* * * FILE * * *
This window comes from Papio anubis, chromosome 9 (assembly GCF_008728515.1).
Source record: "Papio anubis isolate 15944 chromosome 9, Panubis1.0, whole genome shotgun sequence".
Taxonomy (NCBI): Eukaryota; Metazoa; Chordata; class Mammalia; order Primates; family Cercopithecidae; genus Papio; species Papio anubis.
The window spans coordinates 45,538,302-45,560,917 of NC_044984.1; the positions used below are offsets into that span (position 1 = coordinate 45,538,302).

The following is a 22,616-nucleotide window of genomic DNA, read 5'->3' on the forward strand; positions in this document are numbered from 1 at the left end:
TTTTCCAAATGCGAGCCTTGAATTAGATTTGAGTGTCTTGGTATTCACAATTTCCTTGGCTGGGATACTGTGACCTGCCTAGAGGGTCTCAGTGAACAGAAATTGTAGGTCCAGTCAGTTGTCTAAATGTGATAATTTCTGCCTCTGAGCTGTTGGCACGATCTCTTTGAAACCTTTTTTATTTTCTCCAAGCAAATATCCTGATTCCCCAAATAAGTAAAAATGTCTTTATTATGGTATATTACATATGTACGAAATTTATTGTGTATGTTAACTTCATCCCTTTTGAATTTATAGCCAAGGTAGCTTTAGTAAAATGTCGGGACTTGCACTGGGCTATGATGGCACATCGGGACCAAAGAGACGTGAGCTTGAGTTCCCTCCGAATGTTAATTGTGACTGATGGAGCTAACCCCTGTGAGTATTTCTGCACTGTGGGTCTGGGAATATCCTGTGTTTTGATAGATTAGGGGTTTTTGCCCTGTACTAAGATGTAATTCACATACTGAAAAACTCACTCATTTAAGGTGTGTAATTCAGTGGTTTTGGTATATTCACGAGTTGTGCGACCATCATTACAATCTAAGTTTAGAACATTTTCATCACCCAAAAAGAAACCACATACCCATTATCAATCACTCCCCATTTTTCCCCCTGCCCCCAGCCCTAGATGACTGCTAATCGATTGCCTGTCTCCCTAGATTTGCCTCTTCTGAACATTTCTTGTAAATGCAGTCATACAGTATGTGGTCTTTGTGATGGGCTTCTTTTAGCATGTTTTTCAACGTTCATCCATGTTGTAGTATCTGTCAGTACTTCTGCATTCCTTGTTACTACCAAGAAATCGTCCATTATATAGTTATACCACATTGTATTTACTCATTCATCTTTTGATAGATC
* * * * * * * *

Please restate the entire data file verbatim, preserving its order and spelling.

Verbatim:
This window comes from Papio anubis, chromosome 9 (assembly GCF_008728515.1).
Source record: "Papio anubis isolate 15944 chromosome 9, Panubis1.0, whole genome shotgun sequence".
Taxonomy (NCBI): Eukaryota; Metazoa; Chordata; class Mammalia; order Primates; family Cercopithecidae; genus Papio; species Papio anubis.
The window spans coordinates 45,538,302-45,560,917 of NC_044984.1; the positions used below are offsets into that span (position 1 = coordinate 45,538,302).

The following is a 22,616-nucleotide window of genomic DNA, read 5'->3' on the forward strand; positions in this document are numbered from 1 at the left end:
TTTTCCAAATGCGAGCCTTGAATTAGATTTGAGTGTCTTGGTATTCACAATTTCCTTGGCTGGGATACTGTGACCTGCCTAGAGGGTCTCAGTGAACAGAAATTGTAGGTCCAGTCAGTTGTCTAAATGTGATAATTTCTGCCTCTGAGCTGTTGGCACGATCTCTTTGAAACCTTTTTTATTTTCTCCAAGCAAATATCCTGATTCCCCAAATAAGTAAAAATGTCTTTATTATGGTATATTACATATGTACGAAATTTATTGTGTATGTTAACTTCATCCCTTTTGAATTTATAGCCAAGGTAGCTTTAGTAAAATGTCGGGACTTGCACTGGGCTATGATGGCACATCGGGACCAAAGAGACGTGAGCTTGAGTTCCCTCCGAATGTTAATTGTGACTGATGGAGCTAACCCCTGTGAGTATTTCTGCACTGTGGGTCTGGGAATATCCTGTGTTTTGATAGATTAGGGGTTTTTGCCCTGTACTAAGATGTAATTCACATACTGAAAAACTCACTCATTTAAGGTGTGTAATTCAGTGGTTTTGGTATATTCACGAGTTGTGCGACCATCATTACAATCTAAGTTTAGAACATTTTCATCACCCAAAAAGAAACCACATACCCATTATCAATCACTCCCCATTTTTCCCCCTGCCCCCAGCCCTAGATGACTGCTAATCGATTGCCTGTCTCCCTAGATTTGCCTCTTCTGAACATTTCTTGTAAATGCAGTCATACAGTATGTGGTCTTTGTGATGGGCTTCTTTTAGCATGTTTTTCAACGTTCATCCATGTTGTAGTATCTGTCAGTACTTCTGCATTCCTTGTTACTACCAAGAAATCGTCCATTATATAGTTATACCACATTGTATTTACTCATTCATCTTTTGATAGATC